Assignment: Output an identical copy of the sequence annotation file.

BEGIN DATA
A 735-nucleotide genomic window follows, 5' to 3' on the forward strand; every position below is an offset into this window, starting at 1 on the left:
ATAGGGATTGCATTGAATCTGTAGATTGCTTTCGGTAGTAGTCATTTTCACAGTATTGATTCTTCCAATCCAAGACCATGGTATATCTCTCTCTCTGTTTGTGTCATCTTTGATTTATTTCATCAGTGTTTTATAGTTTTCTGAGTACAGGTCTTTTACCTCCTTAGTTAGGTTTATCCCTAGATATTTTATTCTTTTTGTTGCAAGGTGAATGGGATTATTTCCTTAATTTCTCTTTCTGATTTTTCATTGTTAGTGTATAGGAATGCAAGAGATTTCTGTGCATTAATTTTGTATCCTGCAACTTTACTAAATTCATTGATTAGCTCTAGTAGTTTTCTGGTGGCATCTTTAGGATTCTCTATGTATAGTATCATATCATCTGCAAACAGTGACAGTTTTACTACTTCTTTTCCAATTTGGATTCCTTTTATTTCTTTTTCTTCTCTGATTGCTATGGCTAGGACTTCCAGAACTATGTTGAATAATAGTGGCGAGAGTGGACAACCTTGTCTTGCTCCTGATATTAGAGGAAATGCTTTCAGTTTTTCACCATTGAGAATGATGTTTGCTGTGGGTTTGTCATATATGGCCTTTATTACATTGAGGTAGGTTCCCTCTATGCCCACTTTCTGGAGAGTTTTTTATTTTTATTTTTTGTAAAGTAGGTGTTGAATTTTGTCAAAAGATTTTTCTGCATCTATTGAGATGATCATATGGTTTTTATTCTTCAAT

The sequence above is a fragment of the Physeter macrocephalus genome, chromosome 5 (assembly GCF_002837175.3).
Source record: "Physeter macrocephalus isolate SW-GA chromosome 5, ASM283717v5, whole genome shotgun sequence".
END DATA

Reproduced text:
A 735-nucleotide genomic window follows, 5' to 3' on the forward strand; every position below is an offset into this window, starting at 1 on the left:
ATAGGGATTGCATTGAATCTGTAGATTGCTTTCGGTAGTAGTCATTTTCACAGTATTGATTCTTCCAATCCAAGACCATGGTATATCTCTCTCTCTGTTTGTGTCATCTTTGATTTATTTCATCAGTGTTTTATAGTTTTCTGAGTACAGGTCTTTTACCTCCTTAGTTAGGTTTATCCCTAGATATTTTATTCTTTTTGTTGCAAGGTGAATGGGATTATTTCCTTAATTTCTCTTTCTGATTTTTCATTGTTAGTGTATAGGAATGCAAGAGATTTCTGTGCATTAATTTTGTATCCTGCAACTTTACTAAATTCATTGATTAGCTCTAGTAGTTTTCTGGTGGCATCTTTAGGATTCTCTATGTATAGTATCATATCATCTGCAAACAGTGACAGTTTTACTACTTCTTTTCCAATTTGGATTCCTTTTATTTCTTTTTCTTCTCTGATTGCTATGGCTAGGACTTCCAGAACTATGTTGAATAATAGTGGCGAGAGTGGACAACCTTGTCTTGCTCCTGATATTAGAGGAAATGCTTTCAGTTTTTCACCATTGAGAATGATGTTTGCTGTGGGTTTGTCATATATGGCCTTTATTACATTGAGGTAGGTTCCCTCTATGCCCACTTTCTGGAGAGTTTTTTATTTTTATTTTTTGTAAAGTAGGTGTTGAATTTTGTCAAAAGATTTTTCTGCATCTATTGAGATGATCATATGGTTTTTATTCTTCAAT

The sequence above is a fragment of the Physeter macrocephalus genome, chromosome 5 (assembly GCF_002837175.3).
Source record: "Physeter macrocephalus isolate SW-GA chromosome 5, ASM283717v5, whole genome shotgun sequence".